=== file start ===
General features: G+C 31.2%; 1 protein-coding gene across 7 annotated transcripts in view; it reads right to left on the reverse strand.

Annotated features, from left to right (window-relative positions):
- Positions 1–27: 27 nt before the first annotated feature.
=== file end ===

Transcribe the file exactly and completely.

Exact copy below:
General features: G+C 31.2%; 1 protein-coding gene across 7 annotated transcripts in view; it reads right to left on the reverse strand.

Annotated features, from left to right (window-relative positions):
- Positions 1–27: 27 nt before the first annotated feature.